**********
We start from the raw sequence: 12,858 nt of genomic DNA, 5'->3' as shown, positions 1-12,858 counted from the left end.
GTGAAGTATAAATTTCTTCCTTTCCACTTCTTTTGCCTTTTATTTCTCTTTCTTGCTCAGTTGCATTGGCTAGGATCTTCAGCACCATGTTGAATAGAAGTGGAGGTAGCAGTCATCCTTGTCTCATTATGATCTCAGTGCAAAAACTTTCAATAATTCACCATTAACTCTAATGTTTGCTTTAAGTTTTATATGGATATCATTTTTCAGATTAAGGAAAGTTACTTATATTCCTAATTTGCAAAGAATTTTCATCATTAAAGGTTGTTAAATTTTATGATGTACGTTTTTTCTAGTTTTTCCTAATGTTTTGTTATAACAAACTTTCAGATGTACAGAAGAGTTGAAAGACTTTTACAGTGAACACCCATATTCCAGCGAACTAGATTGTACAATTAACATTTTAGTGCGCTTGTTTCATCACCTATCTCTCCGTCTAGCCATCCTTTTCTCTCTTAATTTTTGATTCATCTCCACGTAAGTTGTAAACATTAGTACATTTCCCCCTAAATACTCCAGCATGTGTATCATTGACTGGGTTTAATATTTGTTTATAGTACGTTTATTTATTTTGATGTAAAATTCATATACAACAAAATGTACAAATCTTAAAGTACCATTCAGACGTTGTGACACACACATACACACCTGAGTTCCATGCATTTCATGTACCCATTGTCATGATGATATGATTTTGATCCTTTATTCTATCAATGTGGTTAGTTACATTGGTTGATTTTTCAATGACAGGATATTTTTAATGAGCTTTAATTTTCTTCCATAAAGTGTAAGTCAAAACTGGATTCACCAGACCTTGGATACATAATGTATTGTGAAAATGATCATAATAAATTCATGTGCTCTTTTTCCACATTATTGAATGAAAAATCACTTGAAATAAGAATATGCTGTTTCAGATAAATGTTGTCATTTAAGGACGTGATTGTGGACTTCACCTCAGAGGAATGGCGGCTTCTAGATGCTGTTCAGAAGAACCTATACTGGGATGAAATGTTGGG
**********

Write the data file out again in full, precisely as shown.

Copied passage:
We start from the raw sequence: 12,858 nt of genomic DNA, 5'->3' as shown, positions 1-12,858 counted from the left end.
GTGAAGTATAAATTTCTTCCTTTCCACTTCTTTTGCCTTTTATTTCTCTTTCTTGCTCAGTTGCATTGGCTAGGATCTTCAGCACCATGTTGAATAGAAGTGGAGGTAGCAGTCATCCTTGTCTCATTATGATCTCAGTGCAAAAACTTTCAATAATTCACCATTAACTCTAATGTTTGCTTTAAGTTTTATATGGATATCATTTTTCAGATTAAGGAAAGTTACTTATATTCCTAATTTGCAAAGAATTTTCATCATTAAAGGTTGTTAAATTTTATGATGTACGTTTTTTCTAGTTTTTCCTAATGTTTTGTTATAACAAACTTTCAGATGTACAGAAGAGTTGAAAGACTTTTACAGTGAACACCCATATTCCAGCGAACTAGATTGTACAATTAACATTTTAGTGCGCTTGTTTCATCACCTATCTCTCCGTCTAGCCATCCTTTTCTCTCTTAATTTTTGATTCATCTCCACGTAAGTTGTAAACATTAGTACATTTCCCCCTAAATACTCCAGCATGTGTATCATTGACTGGGTTTAATATTTGTTTATAGTACGTTTATTTATTTTGATGTAAAATTCATATACAACAAAATGTACAAATCTTAAAGTACCATTCAGACGTTGTGACACACACATACACACCTGAGTTCCATGCATTTCATGTACCCATTGTCATGATGATATGATTTTGATCCTTTATTCTATCAATGTGGTTAGTTACATTGGTTGATTTTTCAATGACAGGATATTTTTAATGAGCTTTAATTTTCTTCCATAAAGTGTAAGTCAAAACTGGATTCACCAGACCTTGGATACATAATGTATTGTGAAAATGATCATAATAAATTCATGTGCTCTTTTTCCACATTATTGAATGAAAAATCACTTGAAATAAGAATATGCTGTTTCAGATAAATGTTGTCATTTAAGGACGTGATTGTGGACTTCACCTCAGAGGAATGGCGGCTTCTAGATGCTGTTCAGAAGAACCTATACTGGGATGAAATGTTGGG